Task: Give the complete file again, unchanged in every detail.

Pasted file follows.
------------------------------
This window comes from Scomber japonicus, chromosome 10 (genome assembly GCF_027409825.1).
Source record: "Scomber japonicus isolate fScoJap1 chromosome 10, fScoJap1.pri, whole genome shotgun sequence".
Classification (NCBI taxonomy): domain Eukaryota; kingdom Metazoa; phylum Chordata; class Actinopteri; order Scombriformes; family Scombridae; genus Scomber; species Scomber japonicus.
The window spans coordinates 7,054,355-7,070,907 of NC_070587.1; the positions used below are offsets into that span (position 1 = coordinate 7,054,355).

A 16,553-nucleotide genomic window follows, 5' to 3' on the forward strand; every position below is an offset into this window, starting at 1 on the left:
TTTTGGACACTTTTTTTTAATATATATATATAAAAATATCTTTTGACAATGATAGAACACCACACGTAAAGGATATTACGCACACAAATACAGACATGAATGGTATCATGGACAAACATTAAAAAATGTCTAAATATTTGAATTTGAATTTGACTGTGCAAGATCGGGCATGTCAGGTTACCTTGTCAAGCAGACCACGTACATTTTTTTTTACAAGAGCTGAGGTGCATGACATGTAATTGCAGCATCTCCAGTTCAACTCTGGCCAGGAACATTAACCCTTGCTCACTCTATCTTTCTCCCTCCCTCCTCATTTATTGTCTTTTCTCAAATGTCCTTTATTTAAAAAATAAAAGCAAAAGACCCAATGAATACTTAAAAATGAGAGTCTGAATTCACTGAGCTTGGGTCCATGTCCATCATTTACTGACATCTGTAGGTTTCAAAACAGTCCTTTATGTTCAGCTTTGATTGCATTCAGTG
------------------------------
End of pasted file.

This window comes from Scomber japonicus, chromosome 10 (genome assembly GCF_027409825.1).
Source record: "Scomber japonicus isolate fScoJap1 chromosome 10, fScoJap1.pri, whole genome shotgun sequence".
Classification (NCBI taxonomy): domain Eukaryota; kingdom Metazoa; phylum Chordata; class Actinopteri; order Scombriformes; family Scombridae; genus Scomber; species Scomber japonicus.
The window spans coordinates 7,054,355-7,070,907 of NC_070587.1; the positions used below are offsets into that span (position 1 = coordinate 7,054,355).

A 16,553-nucleotide genomic window follows, 5' to 3' on the forward strand; every position below is an offset into this window, starting at 1 on the left:
TTTTGGACACTTTTTTTTAATATATATATATAAAAATATCTTTTGACAATGATAGAACACCACACGTAAAGGATATTACGCACACAAATACAGACATGAATGGTATCATGGACAAACATTAAAAAATGTCTAAATATTTGAATTTGAATTTGACTGTGCAAGATCGGGCATGTCAGGTTACCTTGTCAAGCAGACCACGTACATTTTTTTTTACAAGAGCTGAGGTGCATGACATGTAATTGCAGCATCTCCAGTTCAACTCTGGCCAGGAACATTAACCCTTGCTCACTCTATCTTTCTCCCTCCCTCCTCATTTATTGTCTTTTCTCAAATGTCCTTTATTTAAAAAATAAAAGCAAAAGACCCAATGAATACTTAAAAATGAGAGTCTGAATTCACTGAGCTTGGGTCCATGTCCATCATTTACTGACATCTGTAGGTTTCAAAACAGTCCTTTATGTTCAGCTTTGATTGCATTCAGTG